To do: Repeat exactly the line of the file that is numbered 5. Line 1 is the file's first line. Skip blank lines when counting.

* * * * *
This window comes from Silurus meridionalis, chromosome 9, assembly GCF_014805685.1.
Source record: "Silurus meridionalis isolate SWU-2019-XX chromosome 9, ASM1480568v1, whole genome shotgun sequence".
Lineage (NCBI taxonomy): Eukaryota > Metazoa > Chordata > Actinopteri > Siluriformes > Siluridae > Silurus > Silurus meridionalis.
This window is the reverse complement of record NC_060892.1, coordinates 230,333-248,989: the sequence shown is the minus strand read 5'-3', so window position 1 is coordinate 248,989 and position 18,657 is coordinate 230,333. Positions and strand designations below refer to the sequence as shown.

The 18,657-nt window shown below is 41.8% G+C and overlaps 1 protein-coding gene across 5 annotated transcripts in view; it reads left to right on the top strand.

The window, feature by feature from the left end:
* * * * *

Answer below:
The 18,657-nt window shown below is 41.8% G+C and overlaps 1 protein-coding gene across 5 annotated transcripts in view; it reads left to right on the top strand.